When Scripture says we are saved, it is speaking of an ongoing process. Remember, no biblical verses say you are guaranteed salvation from the point of your conversion on. In fact, such a belief is unbiblical. Consider the parable of the sower and the verses warning us against sin or false prophets; they were spoken to believers! What would be their point if you are "once saved, always saved"? That theory is wishful thinking, "another gospel." You'd be laughed out of the DA's office if you walked in with a case based on such weak evidence. So if a pastor asks you, "Are you saved?" ask him:
Do you think you are "once saved, always saved "?
If he answers "yes," thank him for his time, and push on!
What other writings?
Another question to ask:
Besides the Bible, what is the oldest written evidence you can provide that proves that early Christians believed what you teach?
Many common beliefs are fairly new in Christian history, dating only from the fifteenth through nineteenth centuries—or even later.
For example, you can't find the "once saved" idea before the sixteenth century, some 1,500 years after Jesus walked the earth! Objectively, it is a false gospel.
Before we finish this phase of our investigation, let's consider a few of the powers or gifts that Jesus gave to the apostles and that are handed on to their ordained successors by the laying on of hands.
After Jesus' Resurrection, he said to his apostles: "'Peace be with you,' he said again. 'As the Father has sent me, so I send you.' Then he breathed on them and said: 'Receive the Holy Spirit. If you forgive men's sins, they are forgiven them. If you hold them bound, they are held bound'" (John 20:21-23, Mark 2:5-12). With this in mind, you can ask:
Do you claim to have authority to forgive men's sins in Jesus' name?
If they say "no," well, they may be honest, but they certainly aren't a part of Jesus' true Church.
At the Last Supper, "Jesus took bread, said the blessing, broke it, and giving it to his disciples said, 'Take and eat, this is my body.' Then he took a cup, gave thanks, and gave it to them, saying: 'Drink from it, all of you, for this is my blood of the new covenant, which will be shed on behalf of many for the forgiveness of sins" (Matt. 26:26-28). Therefore, a crucial question to ask is:
Do you believe the Lord's Supper is a means of forgiving some sins?
If they say, "no," that church is not the true Church.
In First Corinthians, the Communion text adds: "Do this in remembrance of me . . . Therefore whoever eats the bread or drinks the cup of the Lord unworthily will be guilty of the body and blood of the Lord. A person should examine himself and so eat the bread and drink the cup. For anyone who eats and drinks without recognizing the body, eats and drinks damnation on himself" (1 Cor. 11:24, 27-29).
Perhaps you'll find a witness who will assert: "The Lord's Supper is just symbolic—it isn't really Jesus' body and blood." As a logical detective, referring to 1 Cor. 11:27, you can ask: "If someone takes a Polaroid picture of you, and then stabs it repeatedly with a knife, is the picture-attacker guilty of murder?" Any sane person will answer, "Of course not." You respond: "Well, that picture is a symbol, so I agree with you. But 1 Corinthians 11:27 says the unworthy communicant is 'guilty of the body and blood of the Lord.' You can be guilty of attacking only a real body, which is clarified by verse 29: 'without recognizing the body.' Why would you be damned for harming a symbol? And 'recognize' means 'to see, discern, or perceive.' These verses make sense only if Communion is actually the Body and Blood of Jesus." So a vital question will be:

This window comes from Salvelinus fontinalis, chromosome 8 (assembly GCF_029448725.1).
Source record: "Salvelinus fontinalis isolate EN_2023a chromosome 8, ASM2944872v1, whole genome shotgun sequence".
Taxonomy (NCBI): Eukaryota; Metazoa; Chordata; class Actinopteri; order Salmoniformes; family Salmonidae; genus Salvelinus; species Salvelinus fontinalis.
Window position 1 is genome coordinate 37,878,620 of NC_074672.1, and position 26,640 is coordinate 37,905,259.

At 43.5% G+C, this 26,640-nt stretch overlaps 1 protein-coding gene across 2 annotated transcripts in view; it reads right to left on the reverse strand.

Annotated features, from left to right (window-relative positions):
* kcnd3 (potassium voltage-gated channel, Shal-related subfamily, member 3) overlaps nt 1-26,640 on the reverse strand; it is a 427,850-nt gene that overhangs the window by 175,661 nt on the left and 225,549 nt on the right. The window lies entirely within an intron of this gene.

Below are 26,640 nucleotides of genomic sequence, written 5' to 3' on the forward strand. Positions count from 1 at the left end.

Do you believe that the Lord's Body and Blood are present in Holy Communion?
No? Cross that church's name off your list of suspects.
Bigger and bigger
Since Jesus' Church was started almost 2,000 years ago, will it be exactly the same today as it was then? Let's see what Jesus has to say:
"To what shall we compare the kingdom of God? . . . It is like a mustard seed that, when sown on the ground, is the smallest of all the seeds of the earth. But once sown it springs up and becomes the largest of plants and puts forth large branches" (Mark 4:30-32, Matt. 13:31-32, Luke 13: 1819, Ezek. 17:23, Dan. 4:7-9, 17-19).
Jesus' began with a "little flock" (Luke 12:32), yet we know that God's Word "shall not return to me void" (Is. 55:11) and is "living and effective, sharper than any double-edged sword" (Heb. 4:12). So a church that began with a few members, like good seeds (Matt. 13:1-17), would have grown and multiplied, until it would be "the largest of plants."
As we survey the world today, we find that there are some 1.7 billion people worldwide who profess to be Christian and who are associated with thousands of churches. God's Word has proven fruitful, even if it has not been received everywhere in purity!
Isn't it obviously worth investigating the largest of these Christian churches, to see if it might be the true Church, "the largest plant" that puts forth branches? As impartial investigators, we naturally want to check out any facts, pro and con, that might help us solve our mystery.
The largest Christian body is the Catholic Church. The word "catholic" comes from the Greek, meaning "universal" or worldwide. That's an apt description, since the local branches (parishes and dioceses) combined include a total of nearly one billion believing members.
Catholics operate the world's largest private school system, the biggest hospital system, and most extensive system of charities on earth—all in response to Christ's commands to teach, heal, feed, and clothe.